The Rio Grande/Bravo basin is a system that is regularly stressed by challenging meteorological conditions - droughts and flooding being the greatest threats to lives and property. When parts of the river are stressed, those stressors are regularly transferred from one reach to another, having a cascading effect that is only mitigated by a number of man made reservoirs and dams meant to reduce downstream impacts of weather and climate extremes. However, because the system is so stressed - but, also, stressed in different ways at different times and affecting different people and systems (e.g., agricultural, municipal, ecological) - the meaning of these stressors, the proposed solutions to these problems, and the cause of (or blame for) these stressors are rarely shared across different populations. Instead, profound fragmentation across the RGB basin contributes to situations where co-production of knowledge related to problems at the intersection of humans, geography, and weather/climate stressors often produce fragmented understandings of “how to fix” problems within the system.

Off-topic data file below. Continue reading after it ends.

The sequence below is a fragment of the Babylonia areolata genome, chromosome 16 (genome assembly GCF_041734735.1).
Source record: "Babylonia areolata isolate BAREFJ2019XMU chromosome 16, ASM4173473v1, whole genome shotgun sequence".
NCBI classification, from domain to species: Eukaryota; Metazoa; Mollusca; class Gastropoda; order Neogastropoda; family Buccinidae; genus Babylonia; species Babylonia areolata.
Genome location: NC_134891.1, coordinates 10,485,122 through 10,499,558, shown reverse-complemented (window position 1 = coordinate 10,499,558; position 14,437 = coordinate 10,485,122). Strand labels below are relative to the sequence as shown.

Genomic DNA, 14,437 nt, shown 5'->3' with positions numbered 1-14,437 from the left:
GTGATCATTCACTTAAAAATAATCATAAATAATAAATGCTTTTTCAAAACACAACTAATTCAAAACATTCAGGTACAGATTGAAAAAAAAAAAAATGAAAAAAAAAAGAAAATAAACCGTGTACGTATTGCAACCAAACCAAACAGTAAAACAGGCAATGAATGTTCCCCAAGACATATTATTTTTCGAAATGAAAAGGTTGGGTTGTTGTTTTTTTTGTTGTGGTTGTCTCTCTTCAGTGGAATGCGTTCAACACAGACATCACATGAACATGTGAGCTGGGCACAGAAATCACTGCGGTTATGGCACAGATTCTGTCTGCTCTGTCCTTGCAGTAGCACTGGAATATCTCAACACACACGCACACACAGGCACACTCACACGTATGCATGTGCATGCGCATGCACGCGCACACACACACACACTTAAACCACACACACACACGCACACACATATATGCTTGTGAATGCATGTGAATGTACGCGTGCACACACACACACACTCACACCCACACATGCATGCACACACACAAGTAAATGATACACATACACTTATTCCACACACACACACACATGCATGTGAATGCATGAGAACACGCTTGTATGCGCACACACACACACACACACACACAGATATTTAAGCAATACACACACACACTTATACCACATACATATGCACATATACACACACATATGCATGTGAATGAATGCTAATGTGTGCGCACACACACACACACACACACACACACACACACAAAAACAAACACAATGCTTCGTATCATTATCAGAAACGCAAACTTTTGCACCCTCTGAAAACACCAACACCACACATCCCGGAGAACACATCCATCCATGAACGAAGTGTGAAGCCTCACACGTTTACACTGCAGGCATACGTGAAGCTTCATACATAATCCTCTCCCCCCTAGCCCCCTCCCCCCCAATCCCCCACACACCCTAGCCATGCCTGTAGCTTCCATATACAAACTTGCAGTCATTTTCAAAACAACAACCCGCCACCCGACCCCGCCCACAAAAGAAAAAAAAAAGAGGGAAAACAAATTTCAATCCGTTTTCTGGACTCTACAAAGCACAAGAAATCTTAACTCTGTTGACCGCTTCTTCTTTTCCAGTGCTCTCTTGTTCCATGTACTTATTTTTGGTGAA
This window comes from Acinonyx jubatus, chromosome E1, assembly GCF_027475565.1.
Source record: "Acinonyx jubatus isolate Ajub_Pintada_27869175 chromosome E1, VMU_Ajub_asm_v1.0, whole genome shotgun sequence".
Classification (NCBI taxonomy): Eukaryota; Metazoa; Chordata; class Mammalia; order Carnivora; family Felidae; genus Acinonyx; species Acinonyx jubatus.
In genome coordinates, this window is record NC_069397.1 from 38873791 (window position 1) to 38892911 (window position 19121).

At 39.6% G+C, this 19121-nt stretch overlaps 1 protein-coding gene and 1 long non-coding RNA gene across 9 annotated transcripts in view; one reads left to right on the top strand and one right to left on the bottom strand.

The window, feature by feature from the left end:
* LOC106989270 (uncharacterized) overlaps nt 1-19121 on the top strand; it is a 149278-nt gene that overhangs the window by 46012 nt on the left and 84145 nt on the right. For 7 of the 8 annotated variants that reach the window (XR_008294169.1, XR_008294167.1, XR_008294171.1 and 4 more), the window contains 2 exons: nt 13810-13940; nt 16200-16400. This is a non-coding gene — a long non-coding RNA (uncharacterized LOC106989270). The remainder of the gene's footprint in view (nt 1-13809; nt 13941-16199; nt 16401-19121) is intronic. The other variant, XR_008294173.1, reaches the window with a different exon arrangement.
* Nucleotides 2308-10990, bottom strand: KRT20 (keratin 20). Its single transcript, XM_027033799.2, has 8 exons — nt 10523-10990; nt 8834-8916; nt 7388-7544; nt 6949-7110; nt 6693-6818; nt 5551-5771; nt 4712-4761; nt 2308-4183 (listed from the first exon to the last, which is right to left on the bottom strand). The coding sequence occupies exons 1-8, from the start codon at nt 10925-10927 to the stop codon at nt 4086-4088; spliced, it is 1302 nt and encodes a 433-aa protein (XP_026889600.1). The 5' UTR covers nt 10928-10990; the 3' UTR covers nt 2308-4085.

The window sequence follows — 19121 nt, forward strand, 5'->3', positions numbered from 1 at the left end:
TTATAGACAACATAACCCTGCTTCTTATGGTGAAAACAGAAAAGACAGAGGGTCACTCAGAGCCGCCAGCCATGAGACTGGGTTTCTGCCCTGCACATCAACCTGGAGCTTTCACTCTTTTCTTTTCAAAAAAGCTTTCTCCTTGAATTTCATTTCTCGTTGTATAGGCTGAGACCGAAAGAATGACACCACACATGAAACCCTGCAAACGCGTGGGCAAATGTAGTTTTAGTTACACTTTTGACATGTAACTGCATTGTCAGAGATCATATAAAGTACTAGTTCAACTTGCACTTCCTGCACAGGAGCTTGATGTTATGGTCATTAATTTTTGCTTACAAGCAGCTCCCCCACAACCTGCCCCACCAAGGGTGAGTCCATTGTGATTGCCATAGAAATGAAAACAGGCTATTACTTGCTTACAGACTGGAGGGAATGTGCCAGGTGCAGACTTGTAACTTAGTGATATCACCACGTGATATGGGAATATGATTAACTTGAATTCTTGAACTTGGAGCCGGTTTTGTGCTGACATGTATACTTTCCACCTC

Results will draw on over 100 in-depth interviews and 15 months of in situ fieldwork conducted by the authors as they sought to learn about shared aspects of and differences between perceptions of drought/flood risks, vulnerabilities, and costs among water managers (municipalities, irrigation districts, federal land managers, international water control managers, tribal representatives, large-scale ranchers and farmers, and other stakeholders and NGOs) throughout the Rio Grande basin.